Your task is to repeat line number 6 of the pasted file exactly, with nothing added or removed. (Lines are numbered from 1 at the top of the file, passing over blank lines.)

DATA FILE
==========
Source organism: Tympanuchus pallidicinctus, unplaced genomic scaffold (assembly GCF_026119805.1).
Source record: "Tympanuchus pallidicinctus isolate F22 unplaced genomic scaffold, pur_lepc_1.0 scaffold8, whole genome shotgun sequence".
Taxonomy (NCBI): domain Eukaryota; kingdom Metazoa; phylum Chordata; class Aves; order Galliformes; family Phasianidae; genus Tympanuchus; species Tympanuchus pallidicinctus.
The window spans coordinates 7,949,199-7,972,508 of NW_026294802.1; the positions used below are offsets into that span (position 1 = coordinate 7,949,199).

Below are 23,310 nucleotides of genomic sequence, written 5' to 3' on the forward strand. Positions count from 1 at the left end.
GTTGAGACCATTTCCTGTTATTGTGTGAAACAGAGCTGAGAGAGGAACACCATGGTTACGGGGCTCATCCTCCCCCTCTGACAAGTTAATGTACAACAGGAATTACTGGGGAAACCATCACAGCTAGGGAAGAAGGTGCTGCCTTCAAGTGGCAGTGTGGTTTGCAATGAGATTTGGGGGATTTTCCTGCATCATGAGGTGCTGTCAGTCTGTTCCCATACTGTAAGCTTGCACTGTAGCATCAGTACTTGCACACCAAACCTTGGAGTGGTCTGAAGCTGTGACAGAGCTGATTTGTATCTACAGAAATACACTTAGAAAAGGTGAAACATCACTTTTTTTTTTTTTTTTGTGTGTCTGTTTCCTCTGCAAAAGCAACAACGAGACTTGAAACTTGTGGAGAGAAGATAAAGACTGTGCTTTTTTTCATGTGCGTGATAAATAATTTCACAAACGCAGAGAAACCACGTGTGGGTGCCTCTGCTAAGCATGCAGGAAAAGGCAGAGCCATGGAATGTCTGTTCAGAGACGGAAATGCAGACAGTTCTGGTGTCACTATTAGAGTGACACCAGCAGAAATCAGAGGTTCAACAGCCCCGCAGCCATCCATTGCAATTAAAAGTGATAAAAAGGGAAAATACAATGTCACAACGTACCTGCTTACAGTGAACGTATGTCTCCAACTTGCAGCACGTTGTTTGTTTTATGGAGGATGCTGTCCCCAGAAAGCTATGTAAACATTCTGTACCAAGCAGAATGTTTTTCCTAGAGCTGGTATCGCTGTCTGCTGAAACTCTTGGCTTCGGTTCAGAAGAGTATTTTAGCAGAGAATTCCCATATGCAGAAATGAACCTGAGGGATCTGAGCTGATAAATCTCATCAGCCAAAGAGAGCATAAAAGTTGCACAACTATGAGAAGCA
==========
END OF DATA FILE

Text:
GTTGAGACCATTTCCTGTTATTGTGTGAAACAGAGCTGAGAGAGGAACACCATGGTTACGGGGCTCATCCTCCCCCTCTGACAAGTTAATGTACAACAGGAATTACTGGGGAAACCATCACAGCTAGGGAAGAAGGTGCTGCCTTCAAGTGGCAGTGTGGTTTGCAATGAGATTTGGGGGATTTTCCTGCATCATGAGGTGCTGTCAGTCTGTTCCCATACTGTAAGCTTGCACTGTAGCATCAGTACTTGCACACCAAACCTTGGAGTGGTCTGAAGCTGTGACAGAGCTGATTTGTATCTACAGAAATACACTTAGAAAAGGTGAAACATCACTTTTTTTTTTTTTTTTGTGTGTCTGTTTCCTCTGCAAAAGCAACAACGAGACTTGAAACTTGTGGAGAGAAGATAAAGACTGTGCTTTTTTTCATGTGCGTGATAAATAATTTCACAAACGCAGAGAAACCACGTGTGGGTGCCTCTGCTAAGCATGCAGGAAAAGGCAGAGCCATGGAATGTCTGTTCAGAGACGGAAATGCAGACAGTTCTGGTGTCACTATTAGAGTGACACCAGCAGAAATCAGAGGTTCAACAGCCCCGCAGCCATCCATTGCAATTAAAAGTGATAAAAAGGGAAAATACAATGTCACAACGTACCTGCTTACAGTGAACGTATGTCTCCAACTTGCAGCACGTTGTTTGTTTTATGGAGGATGCTGTCCCCAGAAAGCTATGTAAACATTCTGTACCAAGCAGAATGTTTTTCCTAGAGCTGGTATCGCTGTCTGCTGAAACTCTTGGCTTCGGTTCAGAAGAGTATTTTAGCAGAGAATTCCCATATGCAGAAATGAACCTGAGGGATCTGAGCTGATAAATCTCATCAGCCAAAGAGAGCATAAAAGTTGCACAACTATGAGAAGCA